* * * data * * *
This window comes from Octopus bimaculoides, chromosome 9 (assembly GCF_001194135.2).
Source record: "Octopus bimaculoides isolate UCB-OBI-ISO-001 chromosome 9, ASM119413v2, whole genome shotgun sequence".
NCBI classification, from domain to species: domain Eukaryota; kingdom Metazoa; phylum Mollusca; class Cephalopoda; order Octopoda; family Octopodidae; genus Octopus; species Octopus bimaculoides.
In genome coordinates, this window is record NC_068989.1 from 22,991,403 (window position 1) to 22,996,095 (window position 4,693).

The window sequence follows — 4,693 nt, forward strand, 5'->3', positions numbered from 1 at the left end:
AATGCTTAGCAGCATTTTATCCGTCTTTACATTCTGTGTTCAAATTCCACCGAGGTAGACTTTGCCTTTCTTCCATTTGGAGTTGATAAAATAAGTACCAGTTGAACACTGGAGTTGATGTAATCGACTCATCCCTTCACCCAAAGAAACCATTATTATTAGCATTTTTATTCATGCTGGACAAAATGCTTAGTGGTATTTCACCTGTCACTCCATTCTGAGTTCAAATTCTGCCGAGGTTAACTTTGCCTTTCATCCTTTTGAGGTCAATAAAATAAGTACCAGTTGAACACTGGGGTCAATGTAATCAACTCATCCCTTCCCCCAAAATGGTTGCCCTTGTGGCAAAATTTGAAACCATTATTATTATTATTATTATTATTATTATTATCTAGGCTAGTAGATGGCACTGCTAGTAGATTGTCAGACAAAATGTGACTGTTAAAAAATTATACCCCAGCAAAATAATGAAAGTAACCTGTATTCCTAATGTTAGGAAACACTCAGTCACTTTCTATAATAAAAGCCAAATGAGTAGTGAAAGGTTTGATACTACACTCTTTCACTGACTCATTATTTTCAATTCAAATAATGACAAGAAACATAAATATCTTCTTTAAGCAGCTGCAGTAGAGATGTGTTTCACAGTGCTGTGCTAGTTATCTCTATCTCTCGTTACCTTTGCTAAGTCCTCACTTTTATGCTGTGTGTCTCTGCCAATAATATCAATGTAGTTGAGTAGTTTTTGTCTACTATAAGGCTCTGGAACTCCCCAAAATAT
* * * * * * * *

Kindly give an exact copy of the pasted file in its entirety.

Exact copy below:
This window comes from Octopus bimaculoides, chromosome 9 (assembly GCF_001194135.2).
Source record: "Octopus bimaculoides isolate UCB-OBI-ISO-001 chromosome 9, ASM119413v2, whole genome shotgun sequence".
NCBI classification, from domain to species: domain Eukaryota; kingdom Metazoa; phylum Mollusca; class Cephalopoda; order Octopoda; family Octopodidae; genus Octopus; species Octopus bimaculoides.
In genome coordinates, this window is record NC_068989.1 from 22,991,403 (window position 1) to 22,996,095 (window position 4,693).

The window sequence follows — 4,693 nt, forward strand, 5'->3', positions numbered from 1 at the left end:
AATGCTTAGCAGCATTTTATCCGTCTTTACATTCTGTGTTCAAATTCCACCGAGGTAGACTTTGCCTTTCTTCCATTTGGAGTTGATAAAATAAGTACCAGTTGAACACTGGAGTTGATGTAATCGACTCATCCCTTCACCCAAAGAAACCATTATTATTAGCATTTTTATTCATGCTGGACAAAATGCTTAGTGGTATTTCACCTGTCACTCCATTCTGAGTTCAAATTCTGCCGAGGTTAACTTTGCCTTTCATCCTTTTGAGGTCAATAAAATAAGTACCAGTTGAACACTGGGGTCAATGTAATCAACTCATCCCTTCCCCCAAAATGGTTGCCCTTGTGGCAAAATTTGAAACCATTATTATTATTATTATTATTATTATTATTATCTAGGCTAGTAGATGGCACTGCTAGTAGATTGTCAGACAAAATGTGACTGTTAAAAAATTATACCCCAGCAAAATAATGAAAGTAACCTGTATTCCTAATGTTAGGAAACACTCAGTCACTTTCTATAATAAAAGCCAAATGAGTAGTGAAAGGTTTGATACTACACTCTTTCACTGACTCATTATTTTCAATTCAAATAATGACAAGAAACATAAATATCTTCTTTAAGCAGCTGCAGTAGAGATGTGTTTCACAGTGCTGTGCTAGTTATCTCTATCTCTCGTTACCTTTGCTAAGTCCTCACTTTTATGCTGTGTGTCTCTGCCAATAATATCAATGTAGTTGAGTAGTTTTTGTCTACTATAAGGCTCTGGAACTCCCCAAAATAT